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Is Philip Morris Stock a Buy?

When the stock market gets turbulent, investors often turn to companies that specialize in consumer staples. Demand for the items that millions of people need regularly tends to hold up well even under economic stress, and that's held especially true during the coronavirus pandemic.

Tobacco companies aren't quite immune to economic impacts, though, and Philip Morris International (NYSE: PM) hasn't held up nearly as well as some companies in the food and household products categories. For Philip Morris, a long transition away from traditional cigarettes toward reduced-risk alternatives has taken investors for a bumpy ride, but the company remains hopeful that its long-term strategy remains sound. Let's look more closely at the tobacco giant to see if Philip Morris stock is a good buy.

PM data by YCharts.

Where Philip Morris is headed

Philip Morris shocked the investing community when it announced several years ago that it saw itself completely phasing out sales of traditional cigarettes in the long run. With tobacco companies having had to admit the adverse health impacts from cigarette smoking, Philip Morris decided that it was untenable to rely on a decaying business. Instead, it ramped up spending on research and development into alternatives that could give customers the experience they wanted while offering at least some protection from ill effects on their health.

So far, the biggest achievement for Philip Morris on the reduced-risk front has been the IQOS heated-tobacco system. IQOS takes specially formulated tobacco and heats it to a lower temperature than would be required for combustion. The resulting vapor offers some of the same taste characteristics as traditional cigarettes, but avoiding outright burning reduces some of the harmful chemicals that result from regular smoking. The biggest market for IQOS so far has been Japan, but Philip Morris has rolled out the heated-tobacco system in other countries around the world as well.

Image source: Philip Morris International.

Dealing with coronavirus pressures

Even before the coronavirus pandemic struck, Philip Morris International's stock had gone through some tough times. A strong U.S. dollar hurt the company's growth, as the foreign currency it collects from its international sales were worth fewer dollars. Philip Morris stock wasn't able to avoid the broad-based downdraft in early 2020, sending its shares downward along with much of the stock market.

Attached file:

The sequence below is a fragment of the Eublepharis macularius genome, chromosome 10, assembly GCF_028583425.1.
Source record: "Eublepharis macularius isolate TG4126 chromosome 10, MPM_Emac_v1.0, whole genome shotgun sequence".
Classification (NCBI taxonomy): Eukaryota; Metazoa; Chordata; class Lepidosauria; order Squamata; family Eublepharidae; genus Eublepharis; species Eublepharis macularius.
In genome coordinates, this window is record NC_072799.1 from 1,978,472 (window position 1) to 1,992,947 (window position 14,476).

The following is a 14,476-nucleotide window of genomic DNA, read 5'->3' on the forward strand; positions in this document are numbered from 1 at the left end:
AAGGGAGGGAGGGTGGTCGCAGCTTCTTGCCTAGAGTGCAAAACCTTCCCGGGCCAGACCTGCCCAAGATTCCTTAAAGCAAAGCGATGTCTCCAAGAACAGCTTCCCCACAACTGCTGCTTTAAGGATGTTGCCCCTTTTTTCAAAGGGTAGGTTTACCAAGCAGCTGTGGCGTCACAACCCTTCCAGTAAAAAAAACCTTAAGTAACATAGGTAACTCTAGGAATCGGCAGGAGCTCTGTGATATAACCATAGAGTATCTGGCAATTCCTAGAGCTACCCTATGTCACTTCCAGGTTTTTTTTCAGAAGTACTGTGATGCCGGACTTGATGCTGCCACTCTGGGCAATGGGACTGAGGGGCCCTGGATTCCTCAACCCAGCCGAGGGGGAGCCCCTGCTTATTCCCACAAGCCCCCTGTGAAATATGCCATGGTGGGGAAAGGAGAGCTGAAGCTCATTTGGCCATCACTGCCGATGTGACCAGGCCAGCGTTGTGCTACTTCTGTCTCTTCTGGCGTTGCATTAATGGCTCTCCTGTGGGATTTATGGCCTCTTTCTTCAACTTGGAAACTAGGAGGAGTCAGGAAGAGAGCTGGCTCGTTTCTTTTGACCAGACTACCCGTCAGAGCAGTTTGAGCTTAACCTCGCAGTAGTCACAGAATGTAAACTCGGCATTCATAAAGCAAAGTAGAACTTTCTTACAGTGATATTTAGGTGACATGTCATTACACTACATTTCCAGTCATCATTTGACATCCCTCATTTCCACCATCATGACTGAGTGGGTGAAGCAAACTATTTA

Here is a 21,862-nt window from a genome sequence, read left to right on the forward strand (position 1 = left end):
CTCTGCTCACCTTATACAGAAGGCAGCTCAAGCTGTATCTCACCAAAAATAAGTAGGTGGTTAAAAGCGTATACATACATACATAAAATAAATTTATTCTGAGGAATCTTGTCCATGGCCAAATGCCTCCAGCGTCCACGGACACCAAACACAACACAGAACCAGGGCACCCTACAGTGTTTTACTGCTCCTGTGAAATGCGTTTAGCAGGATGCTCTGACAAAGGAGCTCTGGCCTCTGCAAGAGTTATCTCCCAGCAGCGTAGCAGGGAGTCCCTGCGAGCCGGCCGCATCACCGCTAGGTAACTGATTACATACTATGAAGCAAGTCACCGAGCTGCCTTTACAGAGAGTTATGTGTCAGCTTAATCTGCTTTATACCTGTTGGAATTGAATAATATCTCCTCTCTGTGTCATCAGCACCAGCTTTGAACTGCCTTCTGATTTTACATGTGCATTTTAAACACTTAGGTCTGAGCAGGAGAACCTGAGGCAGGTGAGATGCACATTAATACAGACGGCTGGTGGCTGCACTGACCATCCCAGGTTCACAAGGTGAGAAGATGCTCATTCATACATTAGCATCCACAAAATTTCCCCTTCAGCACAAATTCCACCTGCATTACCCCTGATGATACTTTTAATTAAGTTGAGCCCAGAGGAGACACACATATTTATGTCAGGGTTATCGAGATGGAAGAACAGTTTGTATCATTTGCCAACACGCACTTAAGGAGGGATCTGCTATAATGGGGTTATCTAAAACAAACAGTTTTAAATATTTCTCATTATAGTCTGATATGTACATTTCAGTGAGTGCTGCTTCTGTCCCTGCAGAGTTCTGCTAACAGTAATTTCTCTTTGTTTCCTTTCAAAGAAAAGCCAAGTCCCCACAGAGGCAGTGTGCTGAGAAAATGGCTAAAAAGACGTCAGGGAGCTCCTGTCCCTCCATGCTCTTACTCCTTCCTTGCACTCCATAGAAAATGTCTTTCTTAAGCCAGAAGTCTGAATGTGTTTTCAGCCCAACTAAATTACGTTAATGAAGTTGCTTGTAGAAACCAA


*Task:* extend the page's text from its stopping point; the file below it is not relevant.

Yet from a fundamental perspective, Philip Morris has actually held up reasonably well. The tobacco giant's first-quarter financial results included a 6% rise in revenue net of excise tax and a 35% jump in net income. Even after accounting for some favorable one-time impacts, adjusted earnings per share rose 11% year over year. Strength in sales growth rates of IQOS systems were able to offset most of the declines in traditional cigarette sales, which kept falling in line with its long-term trends.

Admittedly, it won't be until the second quarter that investors get a full look at how government restrictions related to the pandemic will have on the tobacco company. Philip Morris is ready to see IQOS adoption slow somewhat, and the portion of sales that the company gets from duty-free shops has already dropped markedly.

Interestingly, Philip Morris is working on a possible vaccine against COVID-19. Along with other industry players, Philip Morris hopes that innovative biotech solutions involving plants could be the answer to beating the spread of COVID-19 around the world. Few expect Philip Morris to be first to the finish line with a coronavirus vaccine, but it still shows the power of the tobacco company's expertise in biotechnology.

A track record of toughness

Philip Morris has faced difficult conditions in the past, and it's always found a way to make it through. Whether it's tobacco litigation in the 1990s and early 2000s or a combination of regulatory pressure and consumer advocacy efforts more recently, Philip Morris has stayed a step ahead, defying naysayers. With a depressed share price, the stock currently yields 6.5% -- toward the upper end of its historical range.

With signs of a potential global economic recession ahead, Philip Morris will have to pull out its playbook and use its time-honored strategies to balance affordability and pricing power. But the tobacco stock has done so successfully before, and there's no reason to think Philip Morris won't be able to do so again. For those with a long-term time horizon who can weather the likely volatility to come, Philip Morris has a lot going for it -- and will pay you while you wait for better times ahead.

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Dan Caplinger has no position in any of the stocks mentioned. The Motley Fool has no position in any of the stocks mentioned. The Motley Fool has a disclosure policy.


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